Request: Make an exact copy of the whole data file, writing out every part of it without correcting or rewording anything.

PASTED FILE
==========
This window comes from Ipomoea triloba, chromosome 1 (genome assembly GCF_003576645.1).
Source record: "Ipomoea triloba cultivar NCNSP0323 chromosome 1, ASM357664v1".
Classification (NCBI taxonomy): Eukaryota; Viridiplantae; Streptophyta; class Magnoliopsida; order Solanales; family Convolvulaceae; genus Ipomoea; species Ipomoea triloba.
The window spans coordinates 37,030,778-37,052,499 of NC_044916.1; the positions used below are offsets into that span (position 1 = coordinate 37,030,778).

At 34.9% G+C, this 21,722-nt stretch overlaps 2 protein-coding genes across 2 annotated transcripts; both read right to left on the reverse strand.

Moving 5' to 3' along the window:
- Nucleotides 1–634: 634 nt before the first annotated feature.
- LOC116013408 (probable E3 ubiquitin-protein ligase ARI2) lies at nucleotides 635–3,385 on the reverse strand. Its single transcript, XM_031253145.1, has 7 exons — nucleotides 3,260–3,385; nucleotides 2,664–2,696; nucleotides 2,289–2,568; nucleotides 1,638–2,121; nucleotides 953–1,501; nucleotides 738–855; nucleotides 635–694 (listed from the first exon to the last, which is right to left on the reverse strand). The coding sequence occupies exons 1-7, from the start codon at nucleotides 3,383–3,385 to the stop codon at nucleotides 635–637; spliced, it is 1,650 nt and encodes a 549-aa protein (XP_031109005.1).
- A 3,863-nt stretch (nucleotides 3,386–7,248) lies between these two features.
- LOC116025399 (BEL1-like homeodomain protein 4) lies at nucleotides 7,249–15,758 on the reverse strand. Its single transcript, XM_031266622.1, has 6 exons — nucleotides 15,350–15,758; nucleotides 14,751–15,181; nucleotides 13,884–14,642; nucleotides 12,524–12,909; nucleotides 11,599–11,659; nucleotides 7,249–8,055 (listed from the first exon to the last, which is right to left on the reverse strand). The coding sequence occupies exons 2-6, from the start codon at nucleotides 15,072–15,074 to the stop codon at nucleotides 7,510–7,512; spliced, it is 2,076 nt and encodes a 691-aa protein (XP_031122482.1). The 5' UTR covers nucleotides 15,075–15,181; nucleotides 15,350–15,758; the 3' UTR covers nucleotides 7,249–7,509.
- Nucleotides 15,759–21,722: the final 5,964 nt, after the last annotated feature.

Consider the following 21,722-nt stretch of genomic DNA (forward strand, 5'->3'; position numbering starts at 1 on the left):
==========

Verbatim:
This window comes from Ipomoea triloba, chromosome 1 (genome assembly GCF_003576645.1).
Source record: "Ipomoea triloba cultivar NCNSP0323 chromosome 1, ASM357664v1".
Classification (NCBI taxonomy): Eukaryota; Viridiplantae; Streptophyta; class Magnoliopsida; order Solanales; family Convolvulaceae; genus Ipomoea; species Ipomoea triloba.
The window spans coordinates 37,030,778-37,052,499 of NC_044916.1; the positions used below are offsets into that span (position 1 = coordinate 37,030,778).

At 34.9% G+C, this 21,722-nt stretch overlaps 2 protein-coding genes across 2 annotated transcripts; both read right to left on the reverse strand.

Moving 5' to 3' along the window:
- Nucleotides 1–634: 634 nt before the first annotated feature.
- LOC116013408 (probable E3 ubiquitin-protein ligase ARI2) lies at nucleotides 635–3,385 on the reverse strand. Its single transcript, XM_031253145.1, has 7 exons — nucleotides 3,260–3,385; nucleotides 2,664–2,696; nucleotides 2,289–2,568; nucleotides 1,638–2,121; nucleotides 953–1,501; nucleotides 738–855; nucleotides 635–694 (listed from the first exon to the last, which is right to left on the reverse strand). The coding sequence occupies exons 1-7, from the start codon at nucleotides 3,383–3,385 to the stop codon at nucleotides 635–637; spliced, it is 1,650 nt and encodes a 549-aa protein (XP_031109005.1).
- A 3,863-nt stretch (nucleotides 3,386–7,248) lies between these two features.
- LOC116025399 (BEL1-like homeodomain protein 4) lies at nucleotides 7,249–15,758 on the reverse strand. Its single transcript, XM_031266622.1, has 6 exons — nucleotides 15,350–15,758; nucleotides 14,751–15,181; nucleotides 13,884–14,642; nucleotides 12,524–12,909; nucleotides 11,599–11,659; nucleotides 7,249–8,055 (listed from the first exon to the last, which is right to left on the reverse strand). The coding sequence occupies exons 2-6, from the start codon at nucleotides 15,072–15,074 to the stop codon at nucleotides 7,510–7,512; spliced, it is 2,076 nt and encodes a 691-aa protein (XP_031122482.1). The 5' UTR covers nucleotides 15,075–15,181; nucleotides 15,350–15,758; the 3' UTR covers nucleotides 7,249–7,509.
- Nucleotides 15,759–21,722: the final 5,964 nt, after the last annotated feature.

Consider the following 21,722-nt stretch of genomic DNA (forward strand, 5'->3'; position numbering starts at 1 on the left):